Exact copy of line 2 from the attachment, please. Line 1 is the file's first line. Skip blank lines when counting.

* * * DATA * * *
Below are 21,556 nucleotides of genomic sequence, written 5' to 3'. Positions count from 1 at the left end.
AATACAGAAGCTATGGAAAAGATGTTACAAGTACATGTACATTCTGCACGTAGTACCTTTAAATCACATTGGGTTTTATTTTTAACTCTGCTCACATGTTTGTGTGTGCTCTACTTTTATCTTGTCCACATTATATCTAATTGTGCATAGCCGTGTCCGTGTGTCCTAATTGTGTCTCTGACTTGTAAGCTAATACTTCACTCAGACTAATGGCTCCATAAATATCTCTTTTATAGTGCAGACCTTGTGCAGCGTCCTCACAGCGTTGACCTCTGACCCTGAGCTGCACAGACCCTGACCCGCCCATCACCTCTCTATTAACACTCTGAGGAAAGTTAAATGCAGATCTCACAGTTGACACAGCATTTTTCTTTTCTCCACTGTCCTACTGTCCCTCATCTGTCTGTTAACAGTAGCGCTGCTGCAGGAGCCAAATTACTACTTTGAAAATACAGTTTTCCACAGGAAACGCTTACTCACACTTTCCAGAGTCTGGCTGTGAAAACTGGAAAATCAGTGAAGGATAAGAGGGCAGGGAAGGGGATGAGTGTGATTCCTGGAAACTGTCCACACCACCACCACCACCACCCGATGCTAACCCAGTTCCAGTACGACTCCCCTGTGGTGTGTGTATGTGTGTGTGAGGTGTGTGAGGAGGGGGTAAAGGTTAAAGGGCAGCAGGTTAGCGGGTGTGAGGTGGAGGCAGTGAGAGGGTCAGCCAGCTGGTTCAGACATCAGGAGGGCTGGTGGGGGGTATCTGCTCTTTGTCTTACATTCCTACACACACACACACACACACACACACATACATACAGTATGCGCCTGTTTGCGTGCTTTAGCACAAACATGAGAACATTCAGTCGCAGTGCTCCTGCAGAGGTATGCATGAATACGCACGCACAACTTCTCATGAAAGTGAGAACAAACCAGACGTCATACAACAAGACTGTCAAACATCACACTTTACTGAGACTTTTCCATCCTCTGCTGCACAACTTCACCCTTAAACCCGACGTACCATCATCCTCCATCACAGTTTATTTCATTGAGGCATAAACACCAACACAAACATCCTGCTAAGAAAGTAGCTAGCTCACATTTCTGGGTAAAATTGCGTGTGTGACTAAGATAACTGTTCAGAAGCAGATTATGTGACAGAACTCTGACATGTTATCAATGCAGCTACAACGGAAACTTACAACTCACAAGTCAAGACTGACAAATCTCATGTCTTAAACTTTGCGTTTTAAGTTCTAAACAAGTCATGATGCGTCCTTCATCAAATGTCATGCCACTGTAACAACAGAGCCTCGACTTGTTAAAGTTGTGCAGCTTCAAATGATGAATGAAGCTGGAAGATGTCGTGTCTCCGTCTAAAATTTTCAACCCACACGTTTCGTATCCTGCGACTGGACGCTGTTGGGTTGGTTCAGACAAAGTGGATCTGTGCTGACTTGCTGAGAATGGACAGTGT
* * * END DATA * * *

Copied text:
AATACAGAAGCTATGGAAAAGATGTTACAAGTACATGTACATTCTGCACGTAGTACCTTTAAATCACATTGGGTTTTATTTTTAACTCTGCTCACATGTTTGTGTGTGCTCTACTTTTATCTTGTCCACATTATATCTAATTGTGCATAGCCGTGTCCGTGTGTCCTAATTGTGTCTCTGACTTGTAAGCTAATACTTCACTCAGACTAATGGCTCCATAAATATCTCTTTTATAGTGCAGACCTTGTGCAGCGTCCTCACAGCGTTGACCTCTGACCCTGAGCTGCACAGACCCTGACCCGCCCATCACCTCTCTATTAACACTCTGAGGAAAGTTAAATGCAGATCTCACAGTTGACACAGCATTTTTCTTTTCTCCACTGTCCTACTGTCCCTCATCTGTCTGTTAACAGTAGCGCTGCTGCAGGAGCCAAATTACTACTTTGAAAATACAGTTTTCCACAGGAAACGCTTACTCACACTTTCCAGAGTCTGGCTGTGAAAACTGGAAAATCAGTGAAGGATAAGAGGGCAGGGAAGGGGATGAGTGTGATTCCTGGAAACTGTCCACACCACCACCACCACCACCCGATGCTAACCCAGTTCCAGTACGACTCCCCTGTGGTGTGTGTATGTGTGTGTGAGGTGTGTGAGGAGGGGGTAAAGGTTAAAGGGCAGCAGGTTAGCGGGTGTGAGGTGGAGGCAGTGAGAGGGTCAGCCAGCTGGTTCAGACATCAGGAGGGCTGGTGGGGGGTATCTGCTCTTTGTCTTACATTCCTACACACACACACACACACACACACACATACATACAGTATGCGCCTGTTTGCGTGCTTTAGCACAAACATGAGAACATTCAGTCGCAGTGCTCCTGCAGAGGTATGCATGAATACGCACGCACAACTTCTCATGAAAGTGAGAACAAACCAGACGTCATACAACAAGACTGTCAAACATCACACTTTACTGAGACTTTTCCATCCTCTGCTGCACAACTTCACCCTTAAACCCGACGTACCATCATCCTCCATCACAGTTTATTTCATTGAGGCATAAACACCAACACAAACATCCTGCTAAGAAAGTAGCTAGCTCACATTTCTGGGTAAAATTGCGTGTGTGACTAAGATAACTGTTCAGAAGCAGATTATGTGACAGAACTCTGACATGTTATCAATGCAGCTACAACGGAAACTTACAACTCACAAGTCAAGACTGACAAATCTCATGTCTTAAACTTTGCGTTTTAAGTTCTAAACAAGTCATGATGCGTCCTTCATCAAATGTCATGCCACTGTAACAACAGAGCCTCGACTTGTTAAAGTTGTGCAGCTTCAAATGATGAATGAAGCTGGAAGATGTCGTGTCTCCGTCTAAAATTTTCAACCCACACGTTTCGTATCCTGCGACTGGACGCTGTTGGGTTGGTTCAGACAAAGTGGATCTGTGCTGACTTGCTGAGAATGGACAGTGT